WASHINGTON, DC – JANUARY 05: Senate Armed Services Committee Chairman John McCain (R-AZ) (C) and committee members Sen. James Inhofe (R-OK) and Sen. Jack Reed (R-RI) prepare to hold a hearing with the Director of National Intelligence and National Security Agency chief in the Dirksen Senate Office Building on Capitol Hill January 5, 2017 in Washington, DC. The intelligence chiefs testified to the committee about cyber threats to the United States and fielded questions about effects of Russian government hacking on the 2016 presidential election. Chip Somodevilla/Getty Images/AFP
Several US senators including Republicans critical of President-elect Donald Trump’s skepticism of alleged Kremlin-ordered hacking joined forces Tuesday to introduce sanctions against Russia for interfering in the US election.
The five Democrats and five Republicans laid out expansive new punishments including visa bans and financial asset freezes against those determined to have carried out cyberattacks against US Democratic offices.
“We should all be alarmed by Russian attacks on our nation,” Senate Republican John McCain told reporters, as he also criticized President Barack Obama’s outgoing administration for failing to craft a strong strategy for cyber deterrence.
“This appearance of weakness has been provocative to our adversaries,” he said.
Obama imposed sanctions on Moscow late last year after the US intelligence community concluded that Russia hacked into the Democratic National Committee and other US institutions with the intent to influence the 2016 election.
“We believe we can go further,” said Ben Cardin, the top Democrat on the Senate Foreign Relations Committee.
The Countering Russian Hostilities Act of 2017 would impose mandatory sanctions on Russia’s vast energy sector and on companies that invest in or help develop its civil nuclear projects.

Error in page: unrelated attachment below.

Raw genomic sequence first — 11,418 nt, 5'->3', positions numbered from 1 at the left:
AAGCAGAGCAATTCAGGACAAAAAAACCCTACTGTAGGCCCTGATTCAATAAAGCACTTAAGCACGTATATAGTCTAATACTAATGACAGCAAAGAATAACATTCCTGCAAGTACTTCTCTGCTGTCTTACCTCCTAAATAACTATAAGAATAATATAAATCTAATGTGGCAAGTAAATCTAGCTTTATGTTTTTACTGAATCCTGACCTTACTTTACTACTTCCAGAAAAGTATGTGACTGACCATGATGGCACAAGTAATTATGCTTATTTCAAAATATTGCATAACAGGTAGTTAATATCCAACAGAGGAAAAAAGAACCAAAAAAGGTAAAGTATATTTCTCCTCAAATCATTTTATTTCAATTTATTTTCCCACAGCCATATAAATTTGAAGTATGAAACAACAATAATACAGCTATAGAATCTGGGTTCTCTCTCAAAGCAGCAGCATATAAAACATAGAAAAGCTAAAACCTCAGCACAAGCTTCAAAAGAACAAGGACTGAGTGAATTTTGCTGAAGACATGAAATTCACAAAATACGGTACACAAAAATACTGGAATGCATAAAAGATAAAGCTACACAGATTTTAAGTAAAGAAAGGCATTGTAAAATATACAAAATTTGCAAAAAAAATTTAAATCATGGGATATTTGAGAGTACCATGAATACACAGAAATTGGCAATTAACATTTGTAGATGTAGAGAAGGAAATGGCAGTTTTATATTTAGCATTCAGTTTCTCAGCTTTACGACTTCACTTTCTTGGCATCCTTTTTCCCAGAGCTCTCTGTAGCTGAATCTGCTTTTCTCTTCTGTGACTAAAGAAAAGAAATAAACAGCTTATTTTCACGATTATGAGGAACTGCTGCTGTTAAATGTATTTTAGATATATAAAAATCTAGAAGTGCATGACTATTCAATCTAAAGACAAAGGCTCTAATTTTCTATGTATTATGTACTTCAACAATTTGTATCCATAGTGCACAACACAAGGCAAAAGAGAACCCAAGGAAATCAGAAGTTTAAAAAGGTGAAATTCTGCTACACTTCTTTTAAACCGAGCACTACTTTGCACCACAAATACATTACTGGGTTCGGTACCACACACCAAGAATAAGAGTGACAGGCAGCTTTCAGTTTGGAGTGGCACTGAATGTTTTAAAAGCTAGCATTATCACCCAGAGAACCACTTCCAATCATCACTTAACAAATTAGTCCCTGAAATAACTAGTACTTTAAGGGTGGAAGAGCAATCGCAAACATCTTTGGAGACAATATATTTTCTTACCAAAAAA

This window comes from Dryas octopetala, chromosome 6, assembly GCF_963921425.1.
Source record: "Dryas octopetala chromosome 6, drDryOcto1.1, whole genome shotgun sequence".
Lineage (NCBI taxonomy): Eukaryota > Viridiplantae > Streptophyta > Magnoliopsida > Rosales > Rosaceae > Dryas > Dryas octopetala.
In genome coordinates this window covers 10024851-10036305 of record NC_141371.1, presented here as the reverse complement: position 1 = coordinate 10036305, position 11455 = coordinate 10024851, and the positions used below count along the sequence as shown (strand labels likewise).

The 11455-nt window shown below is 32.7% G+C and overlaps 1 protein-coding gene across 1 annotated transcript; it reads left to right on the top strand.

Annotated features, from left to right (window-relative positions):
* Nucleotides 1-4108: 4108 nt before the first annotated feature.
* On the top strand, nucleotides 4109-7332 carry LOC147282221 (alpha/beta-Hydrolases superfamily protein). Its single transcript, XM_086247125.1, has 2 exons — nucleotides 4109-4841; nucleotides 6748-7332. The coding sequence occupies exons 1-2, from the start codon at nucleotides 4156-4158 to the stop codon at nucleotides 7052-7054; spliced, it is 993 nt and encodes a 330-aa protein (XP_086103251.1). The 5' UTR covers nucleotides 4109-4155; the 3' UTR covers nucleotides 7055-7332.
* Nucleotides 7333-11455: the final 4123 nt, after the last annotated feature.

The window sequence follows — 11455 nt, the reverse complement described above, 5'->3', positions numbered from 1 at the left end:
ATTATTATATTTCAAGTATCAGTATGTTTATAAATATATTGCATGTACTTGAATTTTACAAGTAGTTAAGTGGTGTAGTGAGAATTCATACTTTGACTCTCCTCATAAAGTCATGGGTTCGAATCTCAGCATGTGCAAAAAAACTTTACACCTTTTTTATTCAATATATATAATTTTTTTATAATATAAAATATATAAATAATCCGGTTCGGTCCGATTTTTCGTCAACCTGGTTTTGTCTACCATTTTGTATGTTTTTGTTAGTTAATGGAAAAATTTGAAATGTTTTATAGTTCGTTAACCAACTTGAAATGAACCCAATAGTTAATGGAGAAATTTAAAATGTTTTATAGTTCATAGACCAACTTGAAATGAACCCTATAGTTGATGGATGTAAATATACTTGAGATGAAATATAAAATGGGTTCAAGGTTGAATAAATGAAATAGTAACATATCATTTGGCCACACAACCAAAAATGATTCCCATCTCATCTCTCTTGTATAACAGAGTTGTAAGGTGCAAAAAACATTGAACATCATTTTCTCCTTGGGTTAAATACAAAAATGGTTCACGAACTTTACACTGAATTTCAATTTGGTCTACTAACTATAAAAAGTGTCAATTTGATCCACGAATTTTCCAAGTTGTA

The measure is in part meant as retribution for Russia’s incursions in eastern Ukraine and its controversial annexation of Crimea in 2014.
The bill would mandate sanctions on investments in the development of Russian civil nuclear projects and of the Russian energy pipelines.
Republican sponsors of the measure include McCain, Robert Portman, Ben Sasse, and 2016 presidential hopefuls Lindsey Graham and Marco Rubio.
Graham, who has been critical of Trump in the past, said he was “not trying to undermine the legitimacy of President-elect Trump’s victory” by highlighting Russia’s intention to impact the election and American democracy.
“My advice to him is that… it is now time to push back.”
Trump has said he wants better relations with Russian President Vladimir Putin, and he has rejected implications that Russian hacking of Democratic emails helped him win the election.
He has also called US intelligence agencies’ actions and conclusions into question.
The legislation would provide the White House with the ability to waive the sanctions.
Whether or not it gets passed and signed into law before Obama leaves office on January 20, the bill would exert pressure on Trump, whose skepticism about Russian hacking has startled Democrats and Republicans alike.
“None of us know the position of the president-elect, but we do know and should know the position of the Congress,” McCain said.
The bill also would form a high-level task force within the Treasury Department’s financial crimes and enforcement network that would target illicit Russian financial flows that interact with the US financial system.